Making Sense of Sensemaking’
The juxtaposition of information technologies for homeland security in M. Mitchell Waldrop’s article (“Can Sensemaking Keep Us Safe?” TR March 2003) reveals a conceptual flaw. On the one hand, Waldrop argues for the need to integrate information from many sources without centralizing control over it. This would imply that no single agency would have access to the whole collection of data. On the other hand, the article also proposes making sense of the information via a prior step of taxonomy building-a step that would be possible only if an entire body of information were centrally amassed. In other words, a taxonomy-building approach conflicts with decentralization.
Waldrop cites a reluctance of various agencies to share sensitive information. This is not an unjustified concern. One of the most important things to know about any threat-detection system should be who is accessing it and why. How do we assure that the information will not be misused? A system that records a complete history of data-what was requested, by whom, and when-could help us detect dangerous abusers and would perhaps be more acceptable to investigative organizations guarding their informational turf.
Missile Defense Defended
Robert Buderi’s column in support of missile defense R&D (“Leading Edge,” TR March 2003) is a brave statement that has needed saying for some time. The slings and arrows are surely on their way.
Buderi’s rationalization for developing a missile defense technology is not convincing. A missile defense system wouldn’t have prevented September 11. Our defense against future threats will rely more on diplomacy than on building a strategic dome over the country. The only smart approach to missile defense is to scrap this failed, wasteful government boondoggle held over from the cold war. The billions of dollars being spent on this project would be better spent on technology and education instead of an ideological weapon that doesn’t work against a threat that doesn’t exist.
Instead of trying to completely protect ourselves from intercontinental ballistic missiles and cruise missiles, wouldn’t it make more sense-and save an enormous amount of money-to adopt a policy of destroying, after fair warning, any facility on foreign soil that our intelligence indicates has the capability of launching such weapons? Our satellite-based imaging systems are already in place; our drones and similar weapons have shown they work.
Thomas C. Ehlert
Buderi draws a faulty analogy between the missile defense program and the development of radar prior to World War II. Radar gave the British defenders all-weather capability to detect approaching German aircraft. With the advantage of early warning, fighter interceptors-a proven defense system-were able to win the war of attrition against the German bomber fleet. In contrast, successful missile defense of the United States demands that multiple components, many still unproven, work together in near perfection to achieve the desired objective.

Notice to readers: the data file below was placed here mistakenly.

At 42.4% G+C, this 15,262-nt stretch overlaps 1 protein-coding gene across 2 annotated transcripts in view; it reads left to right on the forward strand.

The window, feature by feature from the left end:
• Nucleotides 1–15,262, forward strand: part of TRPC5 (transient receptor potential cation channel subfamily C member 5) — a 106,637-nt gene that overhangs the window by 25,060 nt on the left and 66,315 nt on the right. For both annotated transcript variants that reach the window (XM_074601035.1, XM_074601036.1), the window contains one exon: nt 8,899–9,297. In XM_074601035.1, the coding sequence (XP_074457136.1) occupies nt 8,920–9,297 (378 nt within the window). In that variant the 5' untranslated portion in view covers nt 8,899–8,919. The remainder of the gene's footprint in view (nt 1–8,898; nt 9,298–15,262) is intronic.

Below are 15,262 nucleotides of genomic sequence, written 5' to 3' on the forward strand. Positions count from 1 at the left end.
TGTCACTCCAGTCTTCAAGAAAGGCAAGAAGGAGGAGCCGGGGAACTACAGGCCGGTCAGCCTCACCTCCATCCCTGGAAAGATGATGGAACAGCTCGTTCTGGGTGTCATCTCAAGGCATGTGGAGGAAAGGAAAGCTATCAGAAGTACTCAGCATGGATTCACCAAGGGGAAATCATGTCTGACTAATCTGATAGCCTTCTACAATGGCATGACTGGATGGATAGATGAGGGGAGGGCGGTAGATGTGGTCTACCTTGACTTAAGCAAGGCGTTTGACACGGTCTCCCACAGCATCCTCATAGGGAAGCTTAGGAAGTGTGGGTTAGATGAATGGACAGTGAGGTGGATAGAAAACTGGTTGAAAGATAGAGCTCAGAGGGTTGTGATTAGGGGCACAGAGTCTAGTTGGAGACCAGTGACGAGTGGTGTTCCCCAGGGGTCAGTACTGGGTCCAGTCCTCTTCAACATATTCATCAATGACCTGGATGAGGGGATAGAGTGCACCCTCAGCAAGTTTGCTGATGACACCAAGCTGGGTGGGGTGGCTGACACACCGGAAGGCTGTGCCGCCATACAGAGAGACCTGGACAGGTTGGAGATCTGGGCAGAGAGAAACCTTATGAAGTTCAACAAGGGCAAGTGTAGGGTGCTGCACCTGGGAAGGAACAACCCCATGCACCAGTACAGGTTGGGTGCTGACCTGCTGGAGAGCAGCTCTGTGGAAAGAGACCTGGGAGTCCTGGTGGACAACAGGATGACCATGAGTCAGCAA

Steven M. Sussman
Your column on missile defense is excellent. Any discussion of this topic must assume a range of political and technological possibilities and probabilities. At the maximum, we have to plan counters to a major nuclear attack and even Earth’s collision with an asteroid. At the minimum, we should be prepared to deal with a rogue attack from a lunatic. Identifying an appropriate response for such a wide range of situations is a major part of the problem.
Daniel Charles’s suggestion that Pioneer is somehow threatened by the potential use of apomixis technology (“Corn That Clones Itself,” TR March 2003) is not true. Pioneer plans to utilize this technology to make our hybrid production more efficient. Apomixis also has the potential to help developing countries that do not have the infrastructure for hybrid-seed production. This is one reason we are collaborating with CIMMYT, offering expertise, funding, and in-kind research.
Pioneer Hi-Bred International
Recharging the Power Grid
The flow batteries described in Peter Fairley’s article (“Recharging the Power Grid,” TR March 2003) might be a reasonable solution to blackout problems at Columbus Air Force Base, but not for the utility industry in general. The inefficiency of flow batteries causes the overall efficiency to go down. A typical application, where half of the power comes from the battery and half directly from the power plant, requires 30 percent more electricity. This requires 30 percent more fuel. How is this going to help solve our fossil fuel dependency problem?
Your interesting article on the electric power grid suggests another approach, involving pumped storage. Suppose that a utility sets up an electrolysis plant to separate hydrogen from oxygen. It sells the oxygen and then the hydrogen is piped up to a high hill where it is burned to generate electricity. Not much pumping power is required. The by-product, water, runs downhill to generate hydropower at strategic times. Finally, the water is sold for irrigation. In addition, some heavy hydrogen might be recovered. Could this achieve several desirable objectives economically?
Charles I. Clausing
Thank you, Michael Schrage, for writing about something that has irritated me for years (“Flaming Ideas, TR March 2003). I’ve participated in the forums offered by several newspapers, magazines, and Web sites, but I became disenchanted by the poor grammar, bad spelling, and irrelevance of the commentary-to say nothing of the name-calling. You said what I have always wanted to say, and you said it well. I hope your comments don’t fall on deaf ears.
Leonard A. Magazine
Battle Ground, WA
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